Renee regarded her brother-in-law with amazement. "Donnie, I've never  heard you talk like this before. You've been so busy dating all those  beautiful ladies of yours that it never occurred to me you were thinking  seriously about matrimony. Or did you just start thinking about it when  Aneesah moved back to Detroit?"                       


Donnie looked reflective for a moment, and then acknowledged that he  really wasn't sure. "All I know is Aneesah is the kind of woman I want  to marry. She's brilliant, educated, accomplished and beautiful," he  said, ticking off the points on his fingers. "And she's the right size,  which you know is a non-negotiable requirement," he added with a laugh.

Renee made a sound of reproach but Donnie was unrepentant. He had a  weakness for big, beautiful women and he made no secret of the fact that  a full-figured woman was the only kind who could catch his eye. He'd  never been known to date anyone who wore less than a size eighteen, and  Aneesah, who was five-nine and curvy, more than fulfilled his wishes in  that respect. But, as Renee was glad to inform him, those attributes  weren't enough on which to build a lasting future.

"Well, I see you've given this some thought," she said ironically.  "However, checking off a laundry list isn't exactly the way to begin a  relationship, much less a marriage. Just because you feel like you're  compatible with someone doesn't mean the two of you are destined to be  together. There has to be something more, you know."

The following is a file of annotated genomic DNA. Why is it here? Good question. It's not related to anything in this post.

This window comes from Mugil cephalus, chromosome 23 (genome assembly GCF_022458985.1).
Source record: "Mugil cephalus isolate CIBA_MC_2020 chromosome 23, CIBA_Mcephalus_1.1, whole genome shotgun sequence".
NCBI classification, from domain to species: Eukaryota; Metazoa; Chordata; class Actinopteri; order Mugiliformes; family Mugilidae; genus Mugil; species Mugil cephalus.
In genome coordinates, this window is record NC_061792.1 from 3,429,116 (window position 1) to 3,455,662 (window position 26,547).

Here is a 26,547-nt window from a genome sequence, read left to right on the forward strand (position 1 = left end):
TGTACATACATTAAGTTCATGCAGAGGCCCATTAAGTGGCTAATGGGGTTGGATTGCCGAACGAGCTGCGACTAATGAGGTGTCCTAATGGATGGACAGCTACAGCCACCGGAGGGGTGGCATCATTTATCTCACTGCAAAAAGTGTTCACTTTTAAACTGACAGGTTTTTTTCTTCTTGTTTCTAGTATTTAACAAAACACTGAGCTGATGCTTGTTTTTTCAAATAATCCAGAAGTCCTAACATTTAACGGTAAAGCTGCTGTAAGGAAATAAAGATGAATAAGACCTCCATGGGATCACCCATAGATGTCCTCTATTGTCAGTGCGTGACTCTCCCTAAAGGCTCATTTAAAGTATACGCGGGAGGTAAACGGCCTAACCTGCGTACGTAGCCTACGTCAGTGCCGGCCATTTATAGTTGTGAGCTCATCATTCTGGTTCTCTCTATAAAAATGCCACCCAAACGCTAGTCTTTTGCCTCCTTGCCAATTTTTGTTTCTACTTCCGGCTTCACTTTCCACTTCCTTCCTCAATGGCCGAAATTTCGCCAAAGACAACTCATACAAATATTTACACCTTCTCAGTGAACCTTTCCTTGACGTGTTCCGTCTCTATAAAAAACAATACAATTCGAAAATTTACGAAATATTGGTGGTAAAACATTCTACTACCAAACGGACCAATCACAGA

Donnie scowled and opened the refrigerator again. He was about to defend  his impulsive behavior when the back door opened and a horde of little  girls poured in. It wasn't a true horde, it was merely his four nieces  followed by their father, his oldest brother, Andrew. After shouting  greetings to their mother, the little girls made a beeline for their  uncle, who soon found himself in a tangle of arms, legs, cold cheeks,  and wet kisses. Donnie, who was quite adept at removing coats and hats  and scarves, made himself useful by getting his nieces out of their  outdoor gear. They had been visiting relatives with their father and  were quite animated as they told him about their day.

"We saw Granddaddy and Grandmommy, Uncle Donnie. And we saw our cousins,  too," reported little Andie. Andie was short for Andrea, and she was a  mirror image of her mother, with velvety chocolate skin and big golden  eyes. The triplets, Benita, Ceylon and Stephanie, whose chatter was  punctuated by the barks of Renee's little dogs, Patti and Chaka, made  additional comments. Donnie was buried under a pile of little girls, all  talking and hugging for all they were worth. He adored his nieces and  reveled in their attention, but tonight their presence only served to  underscore the unsettled feeling he'd been battling. He could see into  the kitchen from his vantage point in the breakfast room and what he saw  didn't help his mood one bit. Even after several years of marriage,  Andrew and Renee were in the warm, fragrant kitchen kissing and flirting  like teenagers. Their love surrounded them like a halo of light,  shining so brightly that only a fool could have missed the fact that  they were totally in love with each other. Their closeness only  underscored his odd mood, and he was more than glad when Renee announced  it was time to wash up for dinner.